Prior to joining the firm in 2008, Mr. Lenhard served as Chairman of the Federal Election Commission (FEC) in 2007 and Vice Chairman of the agency in 2006, during which time the agency handled over 10 major rulemakings, had among its most productive years in enforcement and audit, and adopted several reforms to the enforcement process.  Mr. Lenhard has also led the Presidential Transition Team that reviewed the FEC for the incoming Obama administration in 2008-2009.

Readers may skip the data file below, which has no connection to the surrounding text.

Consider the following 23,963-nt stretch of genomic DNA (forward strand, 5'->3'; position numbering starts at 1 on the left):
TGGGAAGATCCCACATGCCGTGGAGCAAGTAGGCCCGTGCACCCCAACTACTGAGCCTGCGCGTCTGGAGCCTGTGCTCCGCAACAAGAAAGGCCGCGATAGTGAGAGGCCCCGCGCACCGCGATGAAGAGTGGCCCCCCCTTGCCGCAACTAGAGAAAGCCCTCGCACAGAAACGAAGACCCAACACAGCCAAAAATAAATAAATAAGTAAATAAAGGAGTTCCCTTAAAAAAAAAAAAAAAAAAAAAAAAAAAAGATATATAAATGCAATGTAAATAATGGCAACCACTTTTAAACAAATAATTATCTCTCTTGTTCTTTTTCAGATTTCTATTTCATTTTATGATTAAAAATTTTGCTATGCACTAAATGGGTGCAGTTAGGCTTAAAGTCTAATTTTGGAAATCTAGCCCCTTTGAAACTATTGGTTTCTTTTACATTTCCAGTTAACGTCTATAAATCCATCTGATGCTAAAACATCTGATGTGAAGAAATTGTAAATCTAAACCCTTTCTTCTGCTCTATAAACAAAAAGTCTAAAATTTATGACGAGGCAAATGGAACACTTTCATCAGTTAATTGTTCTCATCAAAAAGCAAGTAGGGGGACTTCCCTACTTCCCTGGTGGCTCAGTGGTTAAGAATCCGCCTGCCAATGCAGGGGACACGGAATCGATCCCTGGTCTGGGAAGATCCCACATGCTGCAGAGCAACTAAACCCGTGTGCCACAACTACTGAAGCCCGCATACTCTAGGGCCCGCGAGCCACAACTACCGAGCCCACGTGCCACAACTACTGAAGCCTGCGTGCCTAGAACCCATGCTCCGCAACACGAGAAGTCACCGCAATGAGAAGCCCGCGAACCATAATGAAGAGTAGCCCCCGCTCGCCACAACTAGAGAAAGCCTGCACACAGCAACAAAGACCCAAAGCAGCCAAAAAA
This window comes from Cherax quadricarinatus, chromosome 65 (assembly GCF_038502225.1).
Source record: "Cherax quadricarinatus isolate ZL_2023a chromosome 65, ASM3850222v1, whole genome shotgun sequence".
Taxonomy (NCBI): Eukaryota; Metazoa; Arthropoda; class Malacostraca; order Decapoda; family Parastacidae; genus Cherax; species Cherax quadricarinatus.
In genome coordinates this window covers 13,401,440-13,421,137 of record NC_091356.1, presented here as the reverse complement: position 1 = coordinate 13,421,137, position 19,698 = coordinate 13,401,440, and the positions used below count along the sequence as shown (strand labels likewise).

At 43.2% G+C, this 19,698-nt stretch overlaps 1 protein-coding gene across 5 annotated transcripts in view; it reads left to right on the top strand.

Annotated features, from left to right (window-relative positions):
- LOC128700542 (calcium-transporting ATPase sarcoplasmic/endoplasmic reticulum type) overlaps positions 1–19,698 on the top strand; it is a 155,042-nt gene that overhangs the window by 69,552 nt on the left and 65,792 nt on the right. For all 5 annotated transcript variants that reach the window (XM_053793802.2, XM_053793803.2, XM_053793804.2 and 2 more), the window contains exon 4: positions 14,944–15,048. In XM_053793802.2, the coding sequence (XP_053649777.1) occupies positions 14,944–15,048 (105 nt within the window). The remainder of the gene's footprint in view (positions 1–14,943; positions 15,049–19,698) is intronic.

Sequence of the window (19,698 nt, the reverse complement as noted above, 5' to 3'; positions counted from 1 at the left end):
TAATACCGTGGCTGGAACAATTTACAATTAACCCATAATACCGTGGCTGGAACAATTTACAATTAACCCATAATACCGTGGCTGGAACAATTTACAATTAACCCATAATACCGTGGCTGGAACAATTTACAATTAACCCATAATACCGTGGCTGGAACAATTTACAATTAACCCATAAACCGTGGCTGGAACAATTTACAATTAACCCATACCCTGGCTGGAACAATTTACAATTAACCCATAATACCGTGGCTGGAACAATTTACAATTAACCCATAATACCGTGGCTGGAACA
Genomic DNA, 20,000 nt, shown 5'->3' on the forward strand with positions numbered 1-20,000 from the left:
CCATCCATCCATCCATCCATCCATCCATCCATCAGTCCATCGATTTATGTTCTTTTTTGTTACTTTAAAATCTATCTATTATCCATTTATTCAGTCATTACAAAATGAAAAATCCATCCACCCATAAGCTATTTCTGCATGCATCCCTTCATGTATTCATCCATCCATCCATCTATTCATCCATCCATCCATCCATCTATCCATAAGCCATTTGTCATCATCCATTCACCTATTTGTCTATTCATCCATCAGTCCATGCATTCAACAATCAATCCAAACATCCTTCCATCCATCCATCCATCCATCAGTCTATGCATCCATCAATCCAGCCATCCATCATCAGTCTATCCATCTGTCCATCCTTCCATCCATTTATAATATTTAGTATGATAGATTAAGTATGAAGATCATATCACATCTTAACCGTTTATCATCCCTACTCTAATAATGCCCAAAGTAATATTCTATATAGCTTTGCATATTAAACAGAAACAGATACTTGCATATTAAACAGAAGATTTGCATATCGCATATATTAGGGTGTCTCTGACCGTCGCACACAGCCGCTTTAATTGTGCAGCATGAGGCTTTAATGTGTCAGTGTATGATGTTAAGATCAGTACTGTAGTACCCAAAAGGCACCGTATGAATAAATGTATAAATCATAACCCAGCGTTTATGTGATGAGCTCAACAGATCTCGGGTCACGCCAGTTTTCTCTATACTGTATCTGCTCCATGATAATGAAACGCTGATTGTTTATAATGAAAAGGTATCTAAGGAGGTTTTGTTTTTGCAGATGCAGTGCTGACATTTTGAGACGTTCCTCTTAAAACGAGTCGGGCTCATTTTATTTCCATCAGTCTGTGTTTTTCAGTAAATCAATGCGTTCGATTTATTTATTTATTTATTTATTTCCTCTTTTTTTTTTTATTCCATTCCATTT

Photo of Susan Leahy Susan Leahy

Susan Leahy advises tax-exempt and not-for-profit organizations on a wide variety of matters. She counsels clients on Internal Revenue Code, Treasury regulations, rules regarding private benefit, self-dealing, inurement, unrelated business income tax, intermediate sanctions, relationships with for-profit organizations, joint ventures, corporate sponsorship, lobbying…

Susan Leahy advises tax-exempt and not-for-profit organizations on a wide variety of matters. She counsels clients on Internal Revenue Code, Treasury regulations, rules regarding private benefit, self-dealing, inurement, unrelated business income tax, intermediate sanctions, relationships with for-profit organizations, joint ventures, corporate sponsorship, lobbying, and political activities.